Tech's flaws and fight were rarely more evident than in this 57-53 ACC tournament loss to Miami. The Hokies shot poorly from the field and foul line, couldn't withstand a stronger opponent on the glass and flinched at critical moments to conclude a 9-22 year.
And yet, with a lineup that at times included three freshmen and a walk-on, Tech never conceded.
"I love these guys," coach James Johnson said. "They work hard for me. They never quit on me. Not being able to come into practice tomorrow, to not watch film, not go back to the hotel and get ready for another game, that's going to hit me."
All of this magnifies an already excruciating decision for new athletic director Whit Babcock. With the program saddled with three consecutive last-place ACC finishes, two on Johnson's brief watch, does he make a coaching change?
Had Johnson won elsewhere, or previously at Tech, the answer would be a resounding no. After all, the last ACC coach dismissed after less than three years was Duke's Neil McGeachy in 1974.
But Johnson remains a novice, and if Babcock is virtually certain that he can hire a proven coach, then he owes it to the school, program and athletic department, and all their constituencies, to make the difficult and unpleasant decision.
That's what leaders do.
Yet if Babcock is unsure, if he concludes Tech may lack the cache and/or coffers, then Johnson's character, manner and potential merit another season.
If that strikes you as waffling, so be it. But rest assured, Babcock, who turfed four coaches in two-plus years as Cincinnati's athletic director, is vacillating on this as well.
Were Babcock already sold on Johnson, he could and should have said so. But apparently he is not, and a 22-41 record, 6-32 versus the ACC, is not comforting.
Which makes an upcoming sit-down between the two, their first extended conversation since Babcock took over last month, paramount.
"It definitely makes sense," freshman guard Devin Wilson said of questions about Johnson's job security, "but it's something you definitely don't want to hear. It's something we kind of try and block out. We just want to play basketball … with the coaches we have."
The players' affection for Johnson and his staff was best demonstrated on the court.
Wilson embodied the effort with nine points, five assists and no turnovers in 38 minutes. Playing his final college game, Jarell Eddie went the full 40 minutes and scored a game-high 16 points. Freshman Ben Emelogu grabbed four rebounds despite chronic ankle/Achilles' issues.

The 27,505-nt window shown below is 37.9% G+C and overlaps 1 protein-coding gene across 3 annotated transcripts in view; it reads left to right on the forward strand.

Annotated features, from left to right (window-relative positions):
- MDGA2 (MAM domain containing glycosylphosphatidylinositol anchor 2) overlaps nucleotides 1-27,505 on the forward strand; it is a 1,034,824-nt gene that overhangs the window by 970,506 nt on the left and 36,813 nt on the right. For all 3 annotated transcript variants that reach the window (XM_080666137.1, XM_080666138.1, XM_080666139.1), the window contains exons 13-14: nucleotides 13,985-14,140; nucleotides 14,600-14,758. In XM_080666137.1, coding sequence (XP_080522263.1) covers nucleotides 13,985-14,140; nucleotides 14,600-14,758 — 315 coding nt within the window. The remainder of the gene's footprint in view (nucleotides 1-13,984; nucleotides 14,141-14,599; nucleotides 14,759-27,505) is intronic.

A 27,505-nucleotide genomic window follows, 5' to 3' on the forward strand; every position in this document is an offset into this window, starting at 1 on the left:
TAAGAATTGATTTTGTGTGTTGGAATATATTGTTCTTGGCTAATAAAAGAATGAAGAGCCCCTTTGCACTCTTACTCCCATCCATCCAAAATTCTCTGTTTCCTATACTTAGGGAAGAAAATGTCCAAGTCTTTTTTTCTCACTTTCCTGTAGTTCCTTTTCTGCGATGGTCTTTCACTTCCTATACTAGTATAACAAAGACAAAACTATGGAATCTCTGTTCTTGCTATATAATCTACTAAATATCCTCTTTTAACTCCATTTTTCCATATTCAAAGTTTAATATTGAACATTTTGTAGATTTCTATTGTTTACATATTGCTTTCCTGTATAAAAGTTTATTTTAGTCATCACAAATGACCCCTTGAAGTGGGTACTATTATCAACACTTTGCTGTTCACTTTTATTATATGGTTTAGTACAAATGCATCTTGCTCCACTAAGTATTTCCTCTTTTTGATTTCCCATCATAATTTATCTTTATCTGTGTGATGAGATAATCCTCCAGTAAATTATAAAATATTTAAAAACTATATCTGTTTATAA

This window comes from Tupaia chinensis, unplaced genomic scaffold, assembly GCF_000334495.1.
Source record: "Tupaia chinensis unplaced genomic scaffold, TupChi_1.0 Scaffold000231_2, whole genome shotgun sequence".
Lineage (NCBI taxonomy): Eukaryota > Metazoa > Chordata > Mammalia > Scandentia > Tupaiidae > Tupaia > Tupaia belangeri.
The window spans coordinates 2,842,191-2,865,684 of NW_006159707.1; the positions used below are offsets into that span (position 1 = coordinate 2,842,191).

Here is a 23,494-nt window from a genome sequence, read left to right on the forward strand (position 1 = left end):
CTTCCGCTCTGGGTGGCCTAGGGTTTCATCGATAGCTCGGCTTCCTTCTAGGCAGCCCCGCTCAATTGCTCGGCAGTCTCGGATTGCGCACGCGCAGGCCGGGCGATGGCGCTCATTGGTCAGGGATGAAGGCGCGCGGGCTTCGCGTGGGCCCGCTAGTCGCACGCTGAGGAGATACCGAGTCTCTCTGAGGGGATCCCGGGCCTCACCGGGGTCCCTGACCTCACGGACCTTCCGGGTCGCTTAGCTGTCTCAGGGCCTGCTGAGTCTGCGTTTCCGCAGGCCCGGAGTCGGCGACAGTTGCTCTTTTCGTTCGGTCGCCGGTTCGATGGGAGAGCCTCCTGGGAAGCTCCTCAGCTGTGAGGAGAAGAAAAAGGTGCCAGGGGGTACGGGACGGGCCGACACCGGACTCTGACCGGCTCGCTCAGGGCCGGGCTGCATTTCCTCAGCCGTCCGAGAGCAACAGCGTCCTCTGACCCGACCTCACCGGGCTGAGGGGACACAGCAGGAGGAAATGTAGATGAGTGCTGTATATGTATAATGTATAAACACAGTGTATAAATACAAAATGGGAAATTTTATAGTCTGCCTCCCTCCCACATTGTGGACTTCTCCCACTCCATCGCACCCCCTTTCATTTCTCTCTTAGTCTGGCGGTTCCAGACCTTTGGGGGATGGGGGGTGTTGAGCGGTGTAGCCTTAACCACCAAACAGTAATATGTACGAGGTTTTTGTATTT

"There were times I had to pull back," Johnson said when asked about coaxing effort from his injury-depleted roster. "We're in a practice and we're diving on the floor and we're working hard, and I'd say, 'Hey guys, if we dive on the floor and we sprain one more ankle, man, we've got an issue out here. Effort has never been an issue, never been an issue.
"We didn't play as smart as we needed to play at times, and we didn't make shots like we needed to make at times, and we didn't make the plays we needed to make. But effort has never been (a question), and I knew that in talking to the guys … they would come out again today and play hard."
That they did. But the Hokies shot 26.1 percent from the floor in the second half and 52.9 percent from the foul line for the game. After an Eddie 3-pointer gave Tech a 52-51 lead, Joey van Zegeren missed inside, Wilson missed a challenged layup and 3-pointer, and van Zegeren clanged two free throws.
The late mistakes sentenced the Hokies to their seventh consecutive defeat and 17th in the last 18 games. Their 41 combined losses in the last two seasons are their most since the 1954 and '55 teams went 10-44.
"At the end of the day, we always kept fighting," said Wilson, the most promising of Tech's impressive young core, "which is one thing you can always give this team."
Johnson said he is "optimistic" that he'll return and that the nights before Babcock's decision won't be any more restless than usual.
"Add to the rest of the sleepless nights?" he said with a smile. "Get in line. I haven't slept much in a while, and the way this game ended tonight, I'm sure I won't sleep much (tonight) … either."